Laparoscopic (retroperitoneoscopic) lumbar decompression surgery technique 

Decompression and fixation under pneumoperitoneum started in 1991 [28]. Furthermore, retroperitoneoscopy by lifting was performed. It became possible to decompress by dividing or moving the psoas major muscle anteriorly [33]. Also, at one point, operation performed anteriorly was done actively for thoracic spine herniation and degenerative diseases [29].


Future direction 

Until now, popularization and advancements of the endoscopic spinal surgery was affected by the ability of the operator to understand the anatomical structure and the relative positional relationship of each organs under endoscopy, and the ability to see the depth perception from a 2-dimentional video monitor. Also, acquiring hand-eye coordination under magnified images and organ sensation such as bone, ligament, and nerves, and leading technology such as the AI Navigation robotics will become the gold standard for endoscopic spinal decompression. In particular, decompression techniques such as the full endoscopic technique will likely be developed through meta-analyses and randomized clinical trials more in the future for lesions where the diameter is small and microscope cannot be used [50].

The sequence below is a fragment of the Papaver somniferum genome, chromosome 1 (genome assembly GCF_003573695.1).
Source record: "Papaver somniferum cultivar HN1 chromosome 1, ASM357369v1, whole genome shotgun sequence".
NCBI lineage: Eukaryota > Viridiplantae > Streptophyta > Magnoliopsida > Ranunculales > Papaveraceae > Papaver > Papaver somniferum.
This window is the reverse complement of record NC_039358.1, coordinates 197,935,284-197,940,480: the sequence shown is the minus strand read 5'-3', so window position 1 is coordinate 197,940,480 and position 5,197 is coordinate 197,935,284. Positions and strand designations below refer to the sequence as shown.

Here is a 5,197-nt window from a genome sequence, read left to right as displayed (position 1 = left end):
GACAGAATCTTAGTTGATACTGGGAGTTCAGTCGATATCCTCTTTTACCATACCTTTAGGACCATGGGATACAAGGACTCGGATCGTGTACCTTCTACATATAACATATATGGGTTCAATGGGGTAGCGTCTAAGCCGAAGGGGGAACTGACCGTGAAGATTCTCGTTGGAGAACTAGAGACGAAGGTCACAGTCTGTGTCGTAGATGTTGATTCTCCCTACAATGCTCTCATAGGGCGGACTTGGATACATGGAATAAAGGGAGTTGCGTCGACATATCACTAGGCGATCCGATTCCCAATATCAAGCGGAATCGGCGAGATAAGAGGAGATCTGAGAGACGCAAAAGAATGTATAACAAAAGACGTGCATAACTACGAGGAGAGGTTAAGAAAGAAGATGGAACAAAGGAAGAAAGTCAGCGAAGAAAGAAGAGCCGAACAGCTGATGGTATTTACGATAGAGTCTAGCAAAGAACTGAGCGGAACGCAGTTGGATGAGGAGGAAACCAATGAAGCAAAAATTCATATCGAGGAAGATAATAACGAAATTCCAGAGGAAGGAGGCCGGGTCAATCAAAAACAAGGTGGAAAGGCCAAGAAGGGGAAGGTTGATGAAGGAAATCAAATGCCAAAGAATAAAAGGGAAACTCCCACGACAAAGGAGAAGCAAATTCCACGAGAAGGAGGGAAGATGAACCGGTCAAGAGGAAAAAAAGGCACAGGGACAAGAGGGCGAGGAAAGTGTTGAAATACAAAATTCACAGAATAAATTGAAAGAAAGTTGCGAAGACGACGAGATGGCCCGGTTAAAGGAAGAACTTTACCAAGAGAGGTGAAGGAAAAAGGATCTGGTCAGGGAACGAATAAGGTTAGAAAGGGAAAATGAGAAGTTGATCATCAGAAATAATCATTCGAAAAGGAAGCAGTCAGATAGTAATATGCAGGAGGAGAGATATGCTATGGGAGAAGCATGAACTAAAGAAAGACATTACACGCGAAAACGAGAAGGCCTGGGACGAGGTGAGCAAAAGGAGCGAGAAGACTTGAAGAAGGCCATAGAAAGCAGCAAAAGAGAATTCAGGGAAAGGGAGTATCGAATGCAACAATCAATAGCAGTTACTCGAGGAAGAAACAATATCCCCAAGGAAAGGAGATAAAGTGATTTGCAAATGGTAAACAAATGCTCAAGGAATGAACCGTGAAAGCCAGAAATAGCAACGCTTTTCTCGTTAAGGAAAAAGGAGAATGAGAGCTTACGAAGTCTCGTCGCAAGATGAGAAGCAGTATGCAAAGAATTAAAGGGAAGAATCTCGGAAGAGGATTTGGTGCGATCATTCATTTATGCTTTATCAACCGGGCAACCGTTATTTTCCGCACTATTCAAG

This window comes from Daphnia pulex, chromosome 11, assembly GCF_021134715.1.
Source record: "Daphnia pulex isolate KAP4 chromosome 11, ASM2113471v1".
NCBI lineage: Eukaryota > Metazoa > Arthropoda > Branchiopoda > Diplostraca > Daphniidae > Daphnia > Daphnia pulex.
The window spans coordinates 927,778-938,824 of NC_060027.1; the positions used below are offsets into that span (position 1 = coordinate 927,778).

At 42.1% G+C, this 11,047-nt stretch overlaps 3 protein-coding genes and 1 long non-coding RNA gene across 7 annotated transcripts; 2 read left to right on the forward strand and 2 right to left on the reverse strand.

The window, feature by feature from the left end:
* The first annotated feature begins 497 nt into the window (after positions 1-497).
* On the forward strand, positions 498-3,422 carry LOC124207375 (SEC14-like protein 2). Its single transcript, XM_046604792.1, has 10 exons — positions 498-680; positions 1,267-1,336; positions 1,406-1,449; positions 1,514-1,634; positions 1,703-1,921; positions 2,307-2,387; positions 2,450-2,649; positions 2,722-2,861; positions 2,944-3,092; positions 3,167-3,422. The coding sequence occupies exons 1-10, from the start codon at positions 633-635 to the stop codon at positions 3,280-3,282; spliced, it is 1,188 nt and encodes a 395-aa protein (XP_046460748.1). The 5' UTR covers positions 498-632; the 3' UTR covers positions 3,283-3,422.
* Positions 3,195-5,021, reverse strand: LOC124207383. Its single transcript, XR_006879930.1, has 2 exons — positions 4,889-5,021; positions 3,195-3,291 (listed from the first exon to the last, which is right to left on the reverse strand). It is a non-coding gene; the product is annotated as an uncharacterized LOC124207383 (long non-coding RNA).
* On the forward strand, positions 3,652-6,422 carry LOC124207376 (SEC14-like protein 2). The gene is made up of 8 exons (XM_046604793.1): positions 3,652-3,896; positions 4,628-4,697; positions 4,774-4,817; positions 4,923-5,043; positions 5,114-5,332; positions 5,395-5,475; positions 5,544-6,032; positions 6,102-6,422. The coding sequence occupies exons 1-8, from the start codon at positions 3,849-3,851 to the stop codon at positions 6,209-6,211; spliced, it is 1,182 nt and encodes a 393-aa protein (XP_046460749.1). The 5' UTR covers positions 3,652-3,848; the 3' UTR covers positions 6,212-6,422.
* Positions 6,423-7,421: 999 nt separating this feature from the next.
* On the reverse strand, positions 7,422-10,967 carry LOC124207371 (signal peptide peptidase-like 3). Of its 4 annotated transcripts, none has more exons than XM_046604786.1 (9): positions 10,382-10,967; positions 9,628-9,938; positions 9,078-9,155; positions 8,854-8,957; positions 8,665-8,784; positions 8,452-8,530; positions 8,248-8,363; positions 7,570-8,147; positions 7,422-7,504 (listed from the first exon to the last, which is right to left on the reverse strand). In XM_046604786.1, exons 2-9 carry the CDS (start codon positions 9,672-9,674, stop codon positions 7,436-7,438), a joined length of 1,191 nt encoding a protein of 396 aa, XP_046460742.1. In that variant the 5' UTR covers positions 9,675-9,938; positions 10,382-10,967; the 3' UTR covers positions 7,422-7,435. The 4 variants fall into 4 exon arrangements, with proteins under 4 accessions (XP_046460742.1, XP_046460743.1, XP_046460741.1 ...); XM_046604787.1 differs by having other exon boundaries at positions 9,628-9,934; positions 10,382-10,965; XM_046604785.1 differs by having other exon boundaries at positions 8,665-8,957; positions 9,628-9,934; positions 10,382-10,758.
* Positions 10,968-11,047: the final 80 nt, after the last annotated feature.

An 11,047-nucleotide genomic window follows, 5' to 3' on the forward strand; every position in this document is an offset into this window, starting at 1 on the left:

Improvements of the endoscopy in recent times are mesmerizing, decreasing the chance of approach-induced disabilities by making and sustaining a cavity using a dilator and using a high-resolution VTR image endoscope. Evolving from the traditional intervertebral disc resection surgery using a microscope, the current method can reach the lesion precisely by substantially thinning the working channel and still have a similar performance as the traditional method. 

The goal is utilizing the limited cavity as much as possible and obtain a clear visionary field to complete the surgery as fast and safe as possible. With the education system being standardized, minimally invasive techniques will provide a safe and nice treatment method for the people in the 21st century.


The authors declare that they have no competing interests.


The authors declare that their article was not funded and financially supported by anybody or any corporation.


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Citation: Dezawa A, Dezawa T (2020) Historical Review of Endoscopic Spinal Decompression. J Phys Med Rehabil Disabil 6: 055.

Copyright: © 2020  Akira Dezawa, et al. This is an open-access article distributed under the terms of the Creative Commons Attribution License, which permits unrestricted use, distribution, and reproduction in any medium, provided the original author and source are credited.